"They fear our unity, more than air strikes."
“They fear our unity more than air strikes.”
This was what Nicolas Hénin wrote in an article published in The Guardian; he pertained to the recent terrorist attacks in Paris, France. Hénin is a French journalist and had survived after being held captive by ISIS for ten months. He met a few of the people behind the group, including a man named Mohammed Emwazi: Jihadi John who nicknamed him “Baldy.” He states that much of how we perceive ISIS results from the image that they wish to portray in public, but behind that lies a group of “pathetic street kids drunk on ideology and power.”
In his article, Hénin recounted how the jailers would play mock executions to make fun of the captives.
All of those beheaded last year were my cellmates, and my jailers would play childish games with us – mental torture – saying one day that we would be released and then two weeks later observing blithely, “Tomorrow we will kill one of you.” The first couple of times we believed them but after that we came to realise that for the most part they were bullshitters having fun with us.
They would play mock executions. Once they used chloroform with me. Another time it was a beheading scene. A bunch of French-speaking jihadis were shouting, “We’re going to cut your head off and put it on to your arse and upload it to YouTube.” They had a sword from an antique shop.
They were laughing and I played the game by screaming, but they just wanted fun. As soon as they left I turned to another of the French hostages and just laughed. It was so ridiculous.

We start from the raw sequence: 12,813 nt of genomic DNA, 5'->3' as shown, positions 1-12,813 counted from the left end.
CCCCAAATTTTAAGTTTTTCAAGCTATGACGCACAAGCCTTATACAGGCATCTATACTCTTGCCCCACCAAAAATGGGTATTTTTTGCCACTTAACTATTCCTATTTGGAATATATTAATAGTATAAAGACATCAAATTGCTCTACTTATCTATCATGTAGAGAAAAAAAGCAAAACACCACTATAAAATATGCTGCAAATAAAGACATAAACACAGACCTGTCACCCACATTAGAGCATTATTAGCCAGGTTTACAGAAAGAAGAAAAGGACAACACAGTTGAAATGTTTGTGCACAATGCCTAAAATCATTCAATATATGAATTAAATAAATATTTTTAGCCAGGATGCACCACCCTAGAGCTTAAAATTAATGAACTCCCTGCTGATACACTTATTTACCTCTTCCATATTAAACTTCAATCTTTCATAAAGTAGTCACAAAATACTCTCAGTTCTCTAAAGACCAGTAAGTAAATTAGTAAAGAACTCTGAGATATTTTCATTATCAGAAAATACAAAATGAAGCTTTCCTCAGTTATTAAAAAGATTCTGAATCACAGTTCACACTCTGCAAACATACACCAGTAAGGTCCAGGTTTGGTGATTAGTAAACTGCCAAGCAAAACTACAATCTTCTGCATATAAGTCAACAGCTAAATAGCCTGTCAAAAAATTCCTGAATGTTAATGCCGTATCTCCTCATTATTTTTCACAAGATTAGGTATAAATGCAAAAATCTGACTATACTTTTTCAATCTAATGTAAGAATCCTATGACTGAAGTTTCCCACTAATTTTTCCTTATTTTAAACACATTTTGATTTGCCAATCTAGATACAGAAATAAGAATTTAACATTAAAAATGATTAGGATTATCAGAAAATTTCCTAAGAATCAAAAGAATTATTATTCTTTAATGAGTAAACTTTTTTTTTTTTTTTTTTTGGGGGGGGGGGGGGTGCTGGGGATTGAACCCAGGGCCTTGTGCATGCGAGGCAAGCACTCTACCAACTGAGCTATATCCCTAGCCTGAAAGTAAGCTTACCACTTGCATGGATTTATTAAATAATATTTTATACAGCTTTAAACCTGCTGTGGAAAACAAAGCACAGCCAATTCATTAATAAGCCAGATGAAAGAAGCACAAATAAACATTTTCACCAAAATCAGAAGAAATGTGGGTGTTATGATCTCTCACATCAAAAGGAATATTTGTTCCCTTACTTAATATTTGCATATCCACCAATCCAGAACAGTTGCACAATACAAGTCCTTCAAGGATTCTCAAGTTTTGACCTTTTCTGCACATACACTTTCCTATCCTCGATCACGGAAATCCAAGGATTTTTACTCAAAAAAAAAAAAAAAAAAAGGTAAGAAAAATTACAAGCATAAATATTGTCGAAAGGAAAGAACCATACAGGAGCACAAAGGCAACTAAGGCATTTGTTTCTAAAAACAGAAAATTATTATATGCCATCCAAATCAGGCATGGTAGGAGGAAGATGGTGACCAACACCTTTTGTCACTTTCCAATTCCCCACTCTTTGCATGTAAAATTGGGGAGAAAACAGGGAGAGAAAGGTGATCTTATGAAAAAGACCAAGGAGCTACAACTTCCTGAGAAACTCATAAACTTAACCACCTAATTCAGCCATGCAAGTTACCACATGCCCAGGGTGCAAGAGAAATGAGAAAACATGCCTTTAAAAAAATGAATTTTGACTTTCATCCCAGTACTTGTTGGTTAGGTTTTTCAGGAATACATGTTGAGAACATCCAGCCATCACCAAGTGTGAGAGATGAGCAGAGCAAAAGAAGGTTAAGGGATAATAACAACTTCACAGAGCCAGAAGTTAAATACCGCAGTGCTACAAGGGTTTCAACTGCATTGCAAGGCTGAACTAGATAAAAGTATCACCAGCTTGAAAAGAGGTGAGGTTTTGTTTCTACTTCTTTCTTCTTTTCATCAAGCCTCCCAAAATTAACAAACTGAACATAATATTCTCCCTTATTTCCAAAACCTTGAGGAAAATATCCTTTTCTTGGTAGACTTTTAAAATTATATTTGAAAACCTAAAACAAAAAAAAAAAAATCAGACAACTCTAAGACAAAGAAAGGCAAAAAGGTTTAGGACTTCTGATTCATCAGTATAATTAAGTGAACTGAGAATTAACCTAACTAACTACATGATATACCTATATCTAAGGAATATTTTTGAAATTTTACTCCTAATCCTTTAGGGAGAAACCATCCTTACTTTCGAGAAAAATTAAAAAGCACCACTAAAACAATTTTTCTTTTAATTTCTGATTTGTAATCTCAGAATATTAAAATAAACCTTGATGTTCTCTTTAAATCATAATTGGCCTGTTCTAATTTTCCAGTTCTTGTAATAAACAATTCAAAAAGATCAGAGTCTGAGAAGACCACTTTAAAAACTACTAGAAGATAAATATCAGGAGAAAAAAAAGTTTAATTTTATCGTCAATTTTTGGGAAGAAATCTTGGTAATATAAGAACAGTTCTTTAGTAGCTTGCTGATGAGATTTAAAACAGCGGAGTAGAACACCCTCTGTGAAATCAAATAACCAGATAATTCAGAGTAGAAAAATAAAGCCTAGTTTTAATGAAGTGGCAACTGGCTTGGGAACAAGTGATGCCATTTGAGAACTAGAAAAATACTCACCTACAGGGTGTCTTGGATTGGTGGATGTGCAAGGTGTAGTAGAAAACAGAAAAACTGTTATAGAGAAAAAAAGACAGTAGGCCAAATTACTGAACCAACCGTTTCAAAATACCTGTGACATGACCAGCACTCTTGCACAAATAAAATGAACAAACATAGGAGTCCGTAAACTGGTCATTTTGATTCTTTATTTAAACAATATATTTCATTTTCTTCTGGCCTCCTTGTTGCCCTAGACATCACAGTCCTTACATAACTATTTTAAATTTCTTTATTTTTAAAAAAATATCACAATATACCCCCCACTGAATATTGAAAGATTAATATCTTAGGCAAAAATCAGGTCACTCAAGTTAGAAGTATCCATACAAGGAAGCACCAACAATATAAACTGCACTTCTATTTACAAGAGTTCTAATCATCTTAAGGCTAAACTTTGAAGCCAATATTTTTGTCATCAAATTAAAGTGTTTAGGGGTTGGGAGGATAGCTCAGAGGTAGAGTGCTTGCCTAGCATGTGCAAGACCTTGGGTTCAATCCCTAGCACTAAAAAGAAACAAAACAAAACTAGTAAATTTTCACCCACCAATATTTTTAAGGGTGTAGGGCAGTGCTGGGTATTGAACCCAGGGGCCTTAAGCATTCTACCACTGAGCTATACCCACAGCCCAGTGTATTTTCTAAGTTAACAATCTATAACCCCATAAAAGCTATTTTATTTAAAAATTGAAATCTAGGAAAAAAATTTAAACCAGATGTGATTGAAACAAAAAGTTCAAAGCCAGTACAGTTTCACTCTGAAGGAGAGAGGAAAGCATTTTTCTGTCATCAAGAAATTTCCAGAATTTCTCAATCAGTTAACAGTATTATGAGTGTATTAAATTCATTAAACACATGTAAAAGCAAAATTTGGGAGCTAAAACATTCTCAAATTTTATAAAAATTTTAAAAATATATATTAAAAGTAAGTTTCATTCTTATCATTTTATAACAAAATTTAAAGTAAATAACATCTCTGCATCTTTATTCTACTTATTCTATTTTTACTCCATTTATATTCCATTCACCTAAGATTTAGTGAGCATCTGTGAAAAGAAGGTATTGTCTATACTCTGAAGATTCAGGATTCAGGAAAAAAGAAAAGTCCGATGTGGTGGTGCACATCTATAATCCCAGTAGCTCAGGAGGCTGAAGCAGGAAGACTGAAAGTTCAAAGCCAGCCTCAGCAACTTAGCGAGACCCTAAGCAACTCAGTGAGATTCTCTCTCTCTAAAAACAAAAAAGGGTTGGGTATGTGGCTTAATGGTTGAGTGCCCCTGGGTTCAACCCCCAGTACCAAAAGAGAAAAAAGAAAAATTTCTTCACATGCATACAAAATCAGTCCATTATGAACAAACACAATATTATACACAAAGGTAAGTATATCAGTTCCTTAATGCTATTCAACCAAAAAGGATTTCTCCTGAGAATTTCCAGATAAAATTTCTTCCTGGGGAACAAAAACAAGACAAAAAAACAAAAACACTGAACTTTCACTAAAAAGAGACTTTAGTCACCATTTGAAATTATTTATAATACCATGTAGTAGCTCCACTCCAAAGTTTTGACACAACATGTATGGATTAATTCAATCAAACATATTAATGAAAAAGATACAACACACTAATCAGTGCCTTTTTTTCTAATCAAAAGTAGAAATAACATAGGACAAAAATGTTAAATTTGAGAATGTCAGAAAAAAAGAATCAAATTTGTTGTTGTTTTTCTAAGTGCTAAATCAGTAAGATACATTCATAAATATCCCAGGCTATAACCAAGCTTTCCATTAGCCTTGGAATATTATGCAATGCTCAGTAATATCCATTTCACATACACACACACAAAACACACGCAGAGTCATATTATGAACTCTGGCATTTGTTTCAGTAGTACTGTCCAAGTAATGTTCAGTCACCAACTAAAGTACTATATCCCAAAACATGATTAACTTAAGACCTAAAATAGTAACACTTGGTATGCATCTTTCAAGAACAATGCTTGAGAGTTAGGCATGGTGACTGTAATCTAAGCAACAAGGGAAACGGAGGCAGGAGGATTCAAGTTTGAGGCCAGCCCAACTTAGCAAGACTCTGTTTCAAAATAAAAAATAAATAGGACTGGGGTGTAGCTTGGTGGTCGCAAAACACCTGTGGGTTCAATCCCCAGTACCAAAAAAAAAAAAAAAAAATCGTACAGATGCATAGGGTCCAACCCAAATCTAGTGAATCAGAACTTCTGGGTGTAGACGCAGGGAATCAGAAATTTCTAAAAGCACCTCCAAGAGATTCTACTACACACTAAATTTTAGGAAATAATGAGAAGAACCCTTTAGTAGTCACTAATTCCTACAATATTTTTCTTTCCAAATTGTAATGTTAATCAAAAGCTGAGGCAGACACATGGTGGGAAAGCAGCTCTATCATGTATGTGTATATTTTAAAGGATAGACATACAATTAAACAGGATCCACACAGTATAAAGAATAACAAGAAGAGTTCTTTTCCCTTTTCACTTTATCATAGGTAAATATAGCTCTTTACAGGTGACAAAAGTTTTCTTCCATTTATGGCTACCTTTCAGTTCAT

Hénin states that the purpose of these attacks is to create discord and hatred among the populations in Europe. He believes that these bombings will lead to more marginalization of Muslims in Europe, sparking anger in more Muslims and motivating them join ISIS’ cause.
According to Hénin, ISIS has us all trapped in a cycle of enmity and retaliation – more bombings, more killings.
While we are trying to destroy Isis, what of the 500,000 civilians still living and trapped in Raqqa? What of their safety? What of the very real prospect that by failing to think this through, we turn many of them into extremists? The priority must be to protect these people, not to take more bombs to Syria.
“This is what ISIS wants, but should we be giving it to them?” added Hénin.
Ultimately, Hénin believes that ISIS expects rage and bombings. What they greatly fear is strong will and resilience, and most of all, unity – and with our help, achieving it is not impossible.
A massive ocean sunfish measuring 2,000 kilograms was caught on North African Coast It is named Mola alexandrini or…
A businessman in Georgia utilized the Covid-19 relief to buy a limited edition Charizard Pokemon card He committed…
Man captures an alligator in his neighbor's yard in FloridaHe uses a trash can to…
Man surprises the reporter with his answer on how he would use the money if…
A man was lost in the forestA man joins a search party looking for himselfHe…